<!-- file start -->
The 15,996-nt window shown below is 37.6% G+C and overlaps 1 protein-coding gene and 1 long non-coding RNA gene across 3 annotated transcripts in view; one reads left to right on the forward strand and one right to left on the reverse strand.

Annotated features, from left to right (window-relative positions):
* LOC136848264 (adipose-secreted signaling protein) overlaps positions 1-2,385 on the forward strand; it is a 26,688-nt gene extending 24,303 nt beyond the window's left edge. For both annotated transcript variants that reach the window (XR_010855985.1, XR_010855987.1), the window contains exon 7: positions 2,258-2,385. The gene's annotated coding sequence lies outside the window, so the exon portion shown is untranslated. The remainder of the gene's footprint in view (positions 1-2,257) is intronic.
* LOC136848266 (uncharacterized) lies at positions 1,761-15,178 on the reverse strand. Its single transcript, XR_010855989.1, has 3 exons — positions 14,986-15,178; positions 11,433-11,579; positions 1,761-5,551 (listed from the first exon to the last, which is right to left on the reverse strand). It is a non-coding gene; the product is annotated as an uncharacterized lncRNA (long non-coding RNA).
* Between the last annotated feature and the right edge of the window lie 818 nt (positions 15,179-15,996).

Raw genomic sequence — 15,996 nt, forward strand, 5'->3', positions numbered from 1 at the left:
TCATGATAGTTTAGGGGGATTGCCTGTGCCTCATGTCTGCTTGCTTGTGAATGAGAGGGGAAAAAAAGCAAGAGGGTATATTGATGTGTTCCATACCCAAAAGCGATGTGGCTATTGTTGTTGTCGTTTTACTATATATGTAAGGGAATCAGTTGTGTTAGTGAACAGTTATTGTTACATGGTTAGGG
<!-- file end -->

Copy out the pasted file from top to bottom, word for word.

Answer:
The 15,996-nt window shown below is 37.6% G+C and overlaps 1 protein-coding gene and 1 long non-coding RNA gene across 3 annotated transcripts in view; one reads left to right on the forward strand and one right to left on the reverse strand.

Annotated features, from left to right (window-relative positions):
* LOC136848264 (adipose-secreted signaling protein) overlaps positions 1-2,385 on the forward strand; it is a 26,688-nt gene extending 24,303 nt beyond the window's left edge. For both annotated transcript variants that reach the window (XR_010855985.1, XR_010855987.1), the window contains exon 7: positions 2,258-2,385. The gene's annotated coding sequence lies outside the window, so the exon portion shown is untranslated. The remainder of the gene's footprint in view (positions 1-2,257) is intronic.
* LOC136848266 (uncharacterized) lies at positions 1,761-15,178 on the reverse strand. Its single transcript, XR_010855989.1, has 3 exons — positions 14,986-15,178; positions 11,433-11,579; positions 1,761-5,551 (listed from the first exon to the last, which is right to left on the reverse strand). It is a non-coding gene; the product is annotated as an uncharacterized lncRNA (long non-coding RNA).
* Between the last annotated feature and the right edge of the window lie 818 nt (positions 15,179-15,996).

Raw genomic sequence — 15,996 nt, forward strand, 5'->3', positions numbered from 1 at the left:
TCATGATAGTTTAGGGGGATTGCCTGTGCCTCATGTCTGCTTGCTTGTGAATGAGAGGGGAAAAAAAGCAAGAGGGTATATTGATGTGTTCCATACCCAAAAGCGATGTGGCTATTGTTGTTGTCGTTTTACTATATATGTAAGGGAATCAGTTGTGTTAGTGAACAGTTATTGTTACATGGTTAGGG